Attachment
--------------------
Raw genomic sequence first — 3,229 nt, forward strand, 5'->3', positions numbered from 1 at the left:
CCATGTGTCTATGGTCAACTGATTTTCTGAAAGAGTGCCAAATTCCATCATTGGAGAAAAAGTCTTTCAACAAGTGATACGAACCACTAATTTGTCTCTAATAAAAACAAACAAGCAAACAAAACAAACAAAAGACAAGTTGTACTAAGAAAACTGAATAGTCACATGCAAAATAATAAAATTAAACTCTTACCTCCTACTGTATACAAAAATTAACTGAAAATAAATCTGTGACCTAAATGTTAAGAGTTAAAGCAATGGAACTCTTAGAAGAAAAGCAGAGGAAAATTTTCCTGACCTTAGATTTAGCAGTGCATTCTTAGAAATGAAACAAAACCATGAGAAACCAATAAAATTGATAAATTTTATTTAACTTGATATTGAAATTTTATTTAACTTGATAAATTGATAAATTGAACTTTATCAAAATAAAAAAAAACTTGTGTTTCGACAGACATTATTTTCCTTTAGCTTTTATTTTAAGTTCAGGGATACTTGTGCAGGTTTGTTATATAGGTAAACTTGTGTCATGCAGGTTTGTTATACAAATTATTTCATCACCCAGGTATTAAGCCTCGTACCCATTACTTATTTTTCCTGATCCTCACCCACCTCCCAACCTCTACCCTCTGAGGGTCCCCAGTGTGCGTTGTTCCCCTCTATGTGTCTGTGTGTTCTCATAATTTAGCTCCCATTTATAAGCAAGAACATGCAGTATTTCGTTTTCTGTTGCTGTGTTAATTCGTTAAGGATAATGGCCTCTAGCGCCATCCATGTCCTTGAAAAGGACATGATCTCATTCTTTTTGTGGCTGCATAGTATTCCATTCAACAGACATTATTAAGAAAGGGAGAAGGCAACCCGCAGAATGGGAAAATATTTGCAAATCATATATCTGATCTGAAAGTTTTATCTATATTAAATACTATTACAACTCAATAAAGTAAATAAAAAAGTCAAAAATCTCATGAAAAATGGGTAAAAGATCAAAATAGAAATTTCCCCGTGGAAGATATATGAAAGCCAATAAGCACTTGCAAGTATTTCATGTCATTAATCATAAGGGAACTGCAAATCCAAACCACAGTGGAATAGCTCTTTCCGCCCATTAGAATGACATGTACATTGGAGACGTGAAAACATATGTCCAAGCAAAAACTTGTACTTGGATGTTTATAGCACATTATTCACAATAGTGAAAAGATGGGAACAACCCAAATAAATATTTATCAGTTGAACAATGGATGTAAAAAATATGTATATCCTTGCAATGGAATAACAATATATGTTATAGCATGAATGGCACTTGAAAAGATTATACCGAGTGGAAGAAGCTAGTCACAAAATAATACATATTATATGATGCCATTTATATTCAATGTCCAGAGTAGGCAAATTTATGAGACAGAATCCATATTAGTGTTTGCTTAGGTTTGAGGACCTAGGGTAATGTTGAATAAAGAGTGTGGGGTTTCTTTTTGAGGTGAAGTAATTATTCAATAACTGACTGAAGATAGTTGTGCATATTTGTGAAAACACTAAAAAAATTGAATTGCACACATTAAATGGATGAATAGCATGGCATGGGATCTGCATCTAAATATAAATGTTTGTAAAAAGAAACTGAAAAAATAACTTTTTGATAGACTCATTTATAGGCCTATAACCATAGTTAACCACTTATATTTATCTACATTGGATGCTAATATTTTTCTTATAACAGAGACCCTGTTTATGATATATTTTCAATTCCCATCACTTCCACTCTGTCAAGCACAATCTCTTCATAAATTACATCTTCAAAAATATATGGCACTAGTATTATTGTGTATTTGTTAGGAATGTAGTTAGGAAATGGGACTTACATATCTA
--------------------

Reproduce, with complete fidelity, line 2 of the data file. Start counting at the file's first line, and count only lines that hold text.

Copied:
CCATGTGTCTATGGTCAACTGATTTTCTGAAAGAGTGCCAAATTCCATCATTGGAGAAAAAGTCTTTCAACAAGTGATACGAACCACTAATTTGTCTCTAATAAAAACAAACAAGCAAACAAAACAAACAAAAGACAAGTTGTACTAAGAAAACTGAATAGTCACATGCAAAATAATAAAATTAAACTCTTACCTCCTACTGTATACAAAAATTAACTGAAAATAAATCTGTGACCTAAATGTTAAGAGTTAAAGCAATGGAACTCTTAGAAGAAAAGCAGAGGAAAATTTTCCTGACCTTAGATTTAGCAGTGCATTCTTAGAAATGAAACAAAACCATGAGAAACCAATAAAATTGATAAATTTTATTTAACTTGATATTGAAATTTTATTTAACTTGATAAATTGATAAATTGAACTTTATCAAAATAAAAAAAAACTTGTGTTTCGACAGACATTATTTTCCTTTAGCTTTTATTTTAAGTTCAGGGATACTTGTGCAGGTTTGTTATATAGGTAAACTTGTGTCATGCAGGTTTGTTATACAAATTATTTCATCACCCAGGTATTAAGCCTCGTACCCATTACTTATTTTTCCTGATCCTCACCCACCTCCCAACCTCTACCCTCTGAGGGTCCCCAGTGTGCGTTGTTCCCCTCTATGTGTCTGTGTGTTCTCATAATTTAGCTCCCATTTATAAGCAAGAACATGCAGTATTTCGTTTTCTGTTGCTGTGTTAATTCGTTAAGGATAATGGCCTCTAGCGCCATCCATGTCCTTGAAAAGGACATGATCTCATTCTTTTTGTGGCTGCATAGTATTCCATTCAACAGACATTATTAAGAAAGGGAGAAGGCAACCCGCAGAATGGGAAAATATTTGCAAATCATATATCTGATCTGAAAGTTTTATCTATATTAAATACTATTACAACTCAATAAAGTAAATAAAAAAGTCAAAAATCTCATGAAAAATGGGTAAAAGATCAAAATAGAAATTTCCCCGTGGAAGATATATGAAAGCCAATAAGCACTTGCAAGTATTTCATGTCATTAATCATAAGGGAACTGCAAATCCAAACCACAGTGGAATAGCTCTTTCCGCCCATTAGAATGACATGTACATTGGAGACGTGAAAACATATGTCCAAGCAAAAACTTGTACTTGGATGTTTATAGCACATTATTCACAATAGTGAAAAGATGGGAACAACCCAAATAAATATTTATCAGTTGAACAATGGATGTAAAAAATATGTATATCCTTGCAATGGAATAACAATATATGTTATAGCATGAATGGCACTTGAAAAGATTATACCGAGTGGAAGAAGCTAGTCACAAAATAATACATATTATATGATGCCATTTATATTCAATGTCCAGAGTAGGCAAATTTATGAGACAGAATCCATATTAGTGTTTGCTTAGGTTTGAGGACCTAGGGTAATGTTGAATAAAGAGTGTGGGGTTTCTTTTTGAGGTGAAGTAATTATTCAATAACTGACTGAAGATAGTTGTGCATATTTGTGAAAACACTAAAAAAATTGAATTGCACACATTAAATGGATGAATAGCATGGCATGGGATCTGCATCTAAATATAAATGTTTGTAAAAAGAAACTGAAAAAATAACTTTTTGATAGACTCATTTATAGGCCTATAACCATAGTTAACCACTTATATTTATCTACATTGGATGCTAATATTTTTCTTATAACAGAGACCCTGTTTATGATATATTTTCAATTCCCATCACTTCCACTCTGTCAAGCACAATCTCTTCATAAATTACATCTTCAAAAATATATGGCACTAGTATTATTGTGTATTTGTTAGGAATGTAGTTAGGAAATGGGACTTACATATCTA